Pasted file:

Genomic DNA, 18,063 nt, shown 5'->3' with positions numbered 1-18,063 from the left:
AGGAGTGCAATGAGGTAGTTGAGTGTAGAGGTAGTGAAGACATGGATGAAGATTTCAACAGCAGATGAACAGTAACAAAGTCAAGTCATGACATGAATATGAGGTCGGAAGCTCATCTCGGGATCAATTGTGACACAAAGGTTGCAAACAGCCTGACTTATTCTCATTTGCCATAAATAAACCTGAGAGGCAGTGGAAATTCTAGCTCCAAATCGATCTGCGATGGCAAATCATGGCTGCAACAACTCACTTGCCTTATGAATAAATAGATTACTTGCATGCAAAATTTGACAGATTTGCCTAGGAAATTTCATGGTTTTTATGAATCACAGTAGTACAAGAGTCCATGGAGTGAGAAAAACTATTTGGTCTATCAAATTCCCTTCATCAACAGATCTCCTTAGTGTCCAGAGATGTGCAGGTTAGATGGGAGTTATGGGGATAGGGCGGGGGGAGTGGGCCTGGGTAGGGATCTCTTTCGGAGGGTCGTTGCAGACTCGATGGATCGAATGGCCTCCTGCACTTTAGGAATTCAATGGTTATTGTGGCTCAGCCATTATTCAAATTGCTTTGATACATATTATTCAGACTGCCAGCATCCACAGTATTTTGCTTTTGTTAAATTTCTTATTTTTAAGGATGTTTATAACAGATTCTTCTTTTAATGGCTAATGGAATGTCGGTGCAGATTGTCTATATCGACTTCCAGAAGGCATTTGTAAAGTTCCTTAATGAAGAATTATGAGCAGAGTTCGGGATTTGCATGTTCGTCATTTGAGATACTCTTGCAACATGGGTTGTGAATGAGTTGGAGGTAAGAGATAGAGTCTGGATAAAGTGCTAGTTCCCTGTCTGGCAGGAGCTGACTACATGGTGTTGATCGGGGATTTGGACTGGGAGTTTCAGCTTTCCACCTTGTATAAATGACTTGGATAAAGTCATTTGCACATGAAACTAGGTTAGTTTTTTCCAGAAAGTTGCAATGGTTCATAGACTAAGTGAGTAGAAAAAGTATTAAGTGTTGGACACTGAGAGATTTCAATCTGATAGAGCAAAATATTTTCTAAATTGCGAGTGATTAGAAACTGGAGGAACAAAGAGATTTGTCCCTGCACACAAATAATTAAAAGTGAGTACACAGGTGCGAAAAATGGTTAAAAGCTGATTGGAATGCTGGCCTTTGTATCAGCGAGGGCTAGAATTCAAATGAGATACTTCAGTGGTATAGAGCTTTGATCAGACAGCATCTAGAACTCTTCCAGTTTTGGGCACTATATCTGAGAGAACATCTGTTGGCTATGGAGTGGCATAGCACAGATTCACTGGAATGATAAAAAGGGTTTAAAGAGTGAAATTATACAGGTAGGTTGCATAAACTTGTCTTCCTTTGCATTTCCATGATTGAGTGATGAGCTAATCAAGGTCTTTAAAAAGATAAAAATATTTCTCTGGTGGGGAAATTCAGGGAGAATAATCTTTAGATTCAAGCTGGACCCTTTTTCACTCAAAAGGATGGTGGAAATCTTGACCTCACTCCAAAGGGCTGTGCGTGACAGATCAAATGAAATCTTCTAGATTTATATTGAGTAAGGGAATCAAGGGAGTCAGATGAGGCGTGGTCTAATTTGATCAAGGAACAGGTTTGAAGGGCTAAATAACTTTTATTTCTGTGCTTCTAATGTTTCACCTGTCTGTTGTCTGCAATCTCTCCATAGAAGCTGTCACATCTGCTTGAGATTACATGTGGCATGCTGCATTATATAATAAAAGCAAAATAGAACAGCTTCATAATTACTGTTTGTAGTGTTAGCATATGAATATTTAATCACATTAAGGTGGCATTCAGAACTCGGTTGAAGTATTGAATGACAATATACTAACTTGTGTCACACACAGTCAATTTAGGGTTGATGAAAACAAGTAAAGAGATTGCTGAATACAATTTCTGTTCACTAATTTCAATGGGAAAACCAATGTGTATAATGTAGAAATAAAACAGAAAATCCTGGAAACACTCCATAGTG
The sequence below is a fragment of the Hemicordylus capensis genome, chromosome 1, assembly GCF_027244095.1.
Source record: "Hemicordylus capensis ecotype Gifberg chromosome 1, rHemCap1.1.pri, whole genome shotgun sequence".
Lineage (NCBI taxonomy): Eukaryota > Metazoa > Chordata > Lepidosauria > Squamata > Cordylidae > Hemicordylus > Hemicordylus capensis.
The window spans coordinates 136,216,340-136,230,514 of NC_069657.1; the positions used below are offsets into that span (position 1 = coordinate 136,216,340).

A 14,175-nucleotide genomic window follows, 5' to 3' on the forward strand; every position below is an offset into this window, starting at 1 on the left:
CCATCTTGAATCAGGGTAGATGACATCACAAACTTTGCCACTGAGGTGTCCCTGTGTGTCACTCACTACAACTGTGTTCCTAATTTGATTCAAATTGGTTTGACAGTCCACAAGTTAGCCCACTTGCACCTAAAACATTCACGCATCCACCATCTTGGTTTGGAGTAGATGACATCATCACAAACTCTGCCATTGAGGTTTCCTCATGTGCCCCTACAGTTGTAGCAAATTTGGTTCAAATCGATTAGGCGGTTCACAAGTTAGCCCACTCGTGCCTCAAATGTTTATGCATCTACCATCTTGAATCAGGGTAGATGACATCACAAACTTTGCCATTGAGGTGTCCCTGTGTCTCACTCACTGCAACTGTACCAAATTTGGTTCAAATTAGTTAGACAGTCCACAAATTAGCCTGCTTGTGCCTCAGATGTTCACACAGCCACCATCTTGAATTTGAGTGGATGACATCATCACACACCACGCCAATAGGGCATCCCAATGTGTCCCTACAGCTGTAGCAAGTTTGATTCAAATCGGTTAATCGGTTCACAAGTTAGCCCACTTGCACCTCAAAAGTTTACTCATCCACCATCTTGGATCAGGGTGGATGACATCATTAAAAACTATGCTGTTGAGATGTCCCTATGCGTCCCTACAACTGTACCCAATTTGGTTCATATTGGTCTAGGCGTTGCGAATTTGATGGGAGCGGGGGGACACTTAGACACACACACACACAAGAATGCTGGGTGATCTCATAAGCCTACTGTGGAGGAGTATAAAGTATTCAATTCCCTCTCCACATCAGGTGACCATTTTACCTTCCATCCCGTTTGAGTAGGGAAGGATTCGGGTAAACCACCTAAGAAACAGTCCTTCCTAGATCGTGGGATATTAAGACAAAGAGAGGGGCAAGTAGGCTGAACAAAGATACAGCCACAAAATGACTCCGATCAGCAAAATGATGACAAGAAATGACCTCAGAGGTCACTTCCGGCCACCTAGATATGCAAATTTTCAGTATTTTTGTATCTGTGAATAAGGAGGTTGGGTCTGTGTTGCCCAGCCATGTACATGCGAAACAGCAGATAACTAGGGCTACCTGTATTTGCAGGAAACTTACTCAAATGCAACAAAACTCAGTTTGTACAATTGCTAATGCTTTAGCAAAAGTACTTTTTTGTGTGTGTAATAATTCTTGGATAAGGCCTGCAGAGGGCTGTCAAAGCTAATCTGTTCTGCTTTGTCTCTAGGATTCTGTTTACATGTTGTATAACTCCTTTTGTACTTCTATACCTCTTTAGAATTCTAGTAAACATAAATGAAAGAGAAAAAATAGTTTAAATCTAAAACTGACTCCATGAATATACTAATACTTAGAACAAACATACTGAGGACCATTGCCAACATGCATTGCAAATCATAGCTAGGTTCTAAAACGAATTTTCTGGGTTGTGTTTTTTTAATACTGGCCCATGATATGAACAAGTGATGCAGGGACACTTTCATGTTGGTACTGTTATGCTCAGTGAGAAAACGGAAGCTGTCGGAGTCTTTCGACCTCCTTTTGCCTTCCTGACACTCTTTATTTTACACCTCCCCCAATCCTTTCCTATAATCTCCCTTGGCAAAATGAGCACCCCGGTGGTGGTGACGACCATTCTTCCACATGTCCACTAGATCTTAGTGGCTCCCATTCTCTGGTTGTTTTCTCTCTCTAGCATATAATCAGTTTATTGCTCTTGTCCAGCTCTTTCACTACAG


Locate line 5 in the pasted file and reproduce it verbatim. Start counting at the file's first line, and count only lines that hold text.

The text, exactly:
Lineage (NCBI taxonomy): Eukaryota > Metazoa > Chordata > Lepidosauria > Squamata > Cordylidae > Hemicordylus > Hemicordylus capensis.